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Too Much Magic: Wishful Thinking, Technology, and the Fate of the Nation

1 rating: 5.0
2012 nonfiction book by James Howard Kunsler

James Howard Kunstler’s critically acclaimed and best-selling The Long Emergency, originally published in 2005, quickly became a grassroots hit, going into nine printings in hardcover. Kunstler’s shocking vision of our post-oil future caught … see full wiki

1 review about Too Much Magic: Wishful Thinking, Technology,...

Friends, Romans, countrymen lend me your ear, for the world as we know it is about to disappear.

  • Mar 9, 2013
  • by
Rating:
+5
"From here on there will be no more growth defined as increased wealth from industrial production, only contraction. There is no credible model of a postindustrial economy that would permit our accustomed comfort and convenience to continue as is—apart from the wishes and fantasies of people who would like there to be one." – p. 10

So just what does the future hold for the United States of America? Some prognosticators will tell you that exciting new technologies will save us from many of the calamities that we face in the coming decades. Others would argue that vast new supplies of oil shale and gas shale are destined to be our redeemer. Then there are those who insist that renewable energy sources such as wind, solar and biofuels are poised to save the day. James Howard Kunstler would beg to differ. Mr. Kunstler, who has written extensively on this subject continues to believe that we are in for an extended period economic displacement and contraction, severe energy shortages and potentially devastating climate change. What's more he holds that the slow and painful downward spiral has already begun. In his new book "Too Much Magic: Wishful Thinking, Technology and the Fate of the Nation" Kunstler refutes these claims and others while painting a rather frightening picture of what America and the rest of the world might look like in just a decade or two. Sweeping changes are coming and the sooner we realize it and prepare for them the better chance we have of surviving them.

What surprised me most is that James Howard Kunstler was not quite the left-wing idealogue that I expected him to be. Clearly his politics lean in that direction but Kunstler is every bit as critical of his friends on the left as he is of his opposition on the right. For instance, the author lambastes President Obama, whom he characterizes as the "custodian of the status quo", for not using a chunk of the 2009 stimulus money to help restore the U.S. passenger rail system. He feels strongly that investing that money in the auto industry and highway construction was a colossal waste of taxpayer money. Kunstler despises suburban sprawl and just about everything associated with it and makes a convincing argument that this kind of lifestyle is simply unsustainable. He predicts that as the result of shrinking energy supplies life in suburbia will eventually become a fiasco causing real estate values in those areas to plummet dramatically. And if Kunstler has disdain for certain liberals and Democrats he positively despises those on the right whom he frequently characterizes as just plain "stupid" for not owning up to or being willing to address the mess that we find ourselves in.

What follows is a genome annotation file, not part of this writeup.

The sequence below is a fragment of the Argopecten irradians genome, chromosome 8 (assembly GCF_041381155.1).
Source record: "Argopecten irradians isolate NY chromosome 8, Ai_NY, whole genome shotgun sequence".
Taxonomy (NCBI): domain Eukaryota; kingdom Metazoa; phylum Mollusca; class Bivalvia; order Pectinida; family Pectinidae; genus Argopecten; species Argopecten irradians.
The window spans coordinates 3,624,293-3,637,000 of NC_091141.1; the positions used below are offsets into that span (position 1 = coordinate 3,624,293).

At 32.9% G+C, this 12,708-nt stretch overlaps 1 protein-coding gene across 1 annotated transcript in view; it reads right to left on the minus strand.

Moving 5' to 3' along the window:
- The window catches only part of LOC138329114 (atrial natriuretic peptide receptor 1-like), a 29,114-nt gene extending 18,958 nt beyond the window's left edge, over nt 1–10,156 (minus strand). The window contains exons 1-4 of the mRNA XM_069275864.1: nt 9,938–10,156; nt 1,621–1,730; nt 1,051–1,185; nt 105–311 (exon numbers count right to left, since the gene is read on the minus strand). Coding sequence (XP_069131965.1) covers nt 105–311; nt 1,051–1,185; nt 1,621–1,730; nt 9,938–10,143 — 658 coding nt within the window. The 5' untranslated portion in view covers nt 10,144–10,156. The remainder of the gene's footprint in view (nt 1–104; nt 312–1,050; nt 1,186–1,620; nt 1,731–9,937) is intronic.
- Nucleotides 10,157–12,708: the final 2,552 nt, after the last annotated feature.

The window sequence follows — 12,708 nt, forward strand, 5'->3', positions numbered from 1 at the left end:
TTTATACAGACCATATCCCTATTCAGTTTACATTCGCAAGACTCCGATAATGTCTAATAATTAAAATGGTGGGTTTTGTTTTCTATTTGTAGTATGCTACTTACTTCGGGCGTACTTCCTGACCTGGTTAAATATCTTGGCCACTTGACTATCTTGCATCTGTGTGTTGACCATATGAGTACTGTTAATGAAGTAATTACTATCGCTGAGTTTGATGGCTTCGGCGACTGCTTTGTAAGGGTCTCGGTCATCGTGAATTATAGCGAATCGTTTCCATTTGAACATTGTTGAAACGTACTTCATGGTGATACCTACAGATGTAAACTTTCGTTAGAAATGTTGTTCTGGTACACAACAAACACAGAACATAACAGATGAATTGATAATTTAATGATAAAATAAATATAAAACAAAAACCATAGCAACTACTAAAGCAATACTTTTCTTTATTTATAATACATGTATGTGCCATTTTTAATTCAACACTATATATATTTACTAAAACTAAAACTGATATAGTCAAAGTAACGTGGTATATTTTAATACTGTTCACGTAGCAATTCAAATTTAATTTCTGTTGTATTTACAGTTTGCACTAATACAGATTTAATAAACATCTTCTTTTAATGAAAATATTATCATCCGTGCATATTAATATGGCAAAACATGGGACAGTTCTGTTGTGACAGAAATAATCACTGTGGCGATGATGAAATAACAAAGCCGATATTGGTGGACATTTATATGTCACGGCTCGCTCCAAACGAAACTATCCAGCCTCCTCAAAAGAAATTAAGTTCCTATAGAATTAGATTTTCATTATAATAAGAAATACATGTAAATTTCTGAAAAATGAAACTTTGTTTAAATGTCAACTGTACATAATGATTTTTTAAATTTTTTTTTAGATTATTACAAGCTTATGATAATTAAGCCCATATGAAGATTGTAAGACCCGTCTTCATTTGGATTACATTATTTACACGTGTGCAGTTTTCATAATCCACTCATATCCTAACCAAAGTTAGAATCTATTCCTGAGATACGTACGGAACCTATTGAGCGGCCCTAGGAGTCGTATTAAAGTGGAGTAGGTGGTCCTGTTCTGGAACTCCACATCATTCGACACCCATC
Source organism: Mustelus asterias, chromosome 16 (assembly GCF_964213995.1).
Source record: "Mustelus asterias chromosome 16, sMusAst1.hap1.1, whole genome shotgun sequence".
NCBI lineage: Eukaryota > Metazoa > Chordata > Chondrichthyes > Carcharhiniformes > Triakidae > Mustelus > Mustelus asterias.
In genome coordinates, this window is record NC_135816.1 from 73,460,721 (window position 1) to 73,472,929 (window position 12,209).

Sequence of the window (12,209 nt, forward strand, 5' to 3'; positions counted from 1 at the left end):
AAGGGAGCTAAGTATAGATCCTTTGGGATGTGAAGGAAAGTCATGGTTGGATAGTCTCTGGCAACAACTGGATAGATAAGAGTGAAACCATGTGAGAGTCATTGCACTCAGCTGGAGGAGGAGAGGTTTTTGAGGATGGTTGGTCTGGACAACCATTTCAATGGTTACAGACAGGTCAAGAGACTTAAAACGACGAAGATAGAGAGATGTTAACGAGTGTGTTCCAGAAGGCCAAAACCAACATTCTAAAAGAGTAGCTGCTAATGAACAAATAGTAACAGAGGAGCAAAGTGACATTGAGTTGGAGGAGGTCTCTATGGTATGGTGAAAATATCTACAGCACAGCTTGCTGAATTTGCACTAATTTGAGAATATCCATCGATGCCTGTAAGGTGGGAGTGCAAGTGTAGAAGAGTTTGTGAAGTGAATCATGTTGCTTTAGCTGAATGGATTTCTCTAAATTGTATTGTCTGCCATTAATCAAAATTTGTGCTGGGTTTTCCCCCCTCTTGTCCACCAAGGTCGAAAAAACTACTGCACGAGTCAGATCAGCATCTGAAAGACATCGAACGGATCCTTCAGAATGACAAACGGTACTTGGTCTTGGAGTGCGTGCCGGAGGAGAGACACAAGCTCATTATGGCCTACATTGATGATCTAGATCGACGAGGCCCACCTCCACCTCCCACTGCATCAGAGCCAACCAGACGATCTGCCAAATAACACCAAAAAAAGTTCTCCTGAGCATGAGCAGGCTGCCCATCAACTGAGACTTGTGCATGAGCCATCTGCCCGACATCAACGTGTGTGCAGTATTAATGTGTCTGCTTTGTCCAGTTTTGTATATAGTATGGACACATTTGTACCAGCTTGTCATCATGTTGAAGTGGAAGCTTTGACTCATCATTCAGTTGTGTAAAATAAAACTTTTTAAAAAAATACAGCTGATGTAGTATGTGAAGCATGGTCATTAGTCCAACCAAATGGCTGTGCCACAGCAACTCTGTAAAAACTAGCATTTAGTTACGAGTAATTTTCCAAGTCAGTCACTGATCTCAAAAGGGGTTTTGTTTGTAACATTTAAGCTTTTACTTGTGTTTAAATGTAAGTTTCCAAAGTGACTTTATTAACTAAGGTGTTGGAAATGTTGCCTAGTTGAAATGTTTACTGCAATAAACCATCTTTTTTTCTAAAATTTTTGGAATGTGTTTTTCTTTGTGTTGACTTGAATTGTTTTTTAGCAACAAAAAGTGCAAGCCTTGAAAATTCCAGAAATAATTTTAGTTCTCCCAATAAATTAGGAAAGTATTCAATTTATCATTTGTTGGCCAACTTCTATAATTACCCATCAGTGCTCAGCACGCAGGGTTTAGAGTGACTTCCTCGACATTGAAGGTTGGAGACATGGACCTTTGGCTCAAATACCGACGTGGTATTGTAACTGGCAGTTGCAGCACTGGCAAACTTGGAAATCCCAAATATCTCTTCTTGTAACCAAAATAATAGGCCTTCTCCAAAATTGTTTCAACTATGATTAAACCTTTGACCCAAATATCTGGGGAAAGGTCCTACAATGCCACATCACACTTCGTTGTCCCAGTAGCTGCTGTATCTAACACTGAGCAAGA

Throughout the pages of "Too Much Magic" the author contends that oil production and available capital to grow the economy are inextricably linked. This is the essence of his argument. He writes "Just as ever increasing energy inputs to the global economy expanded the total amount of money and credit since the mid-1800s, so will a declining base of energy inputs contract the amount of money and credit available—most critically, money and credit to finance exploration for future oil discovery and production to keep up with ever declining existing oil resources." If this is indeed true, and I believe that it is then we are in for a very rough time. Kunstler also spends a considerable amount of time refuting claims that new technologies and so-called "renewable" energy will be able to make significant inroads in the myriad problems that we face in the years ahead. He believes that the current expectations for most of these to be nothing more than "wishful thinking". Add to all of these factors the incompetence and corruption of those in Washington D.C. and on Wall Street and what you have is a recipe for disaster.

I found "Too Much Magic: Wishful Thinking, Technology and the Fate of the Nation" to be a comprehensive and rather sobering survey of what could well take place over the next couple of decades. The author believes that it may already be too late to stop much of it. Make no mistake about it—James Howard Kunstler is not afraid to call ‘em as he sees ‘em. He is an extremely gifted writer and I literally could not put this book down. Much of what you will read in "Too Much Magic" will scare the daylights out of you. It should. But it is much better to have some idea of what could happen than to just go through life blissfully unaware of what is coming. On second thought……… Very highly recommended!

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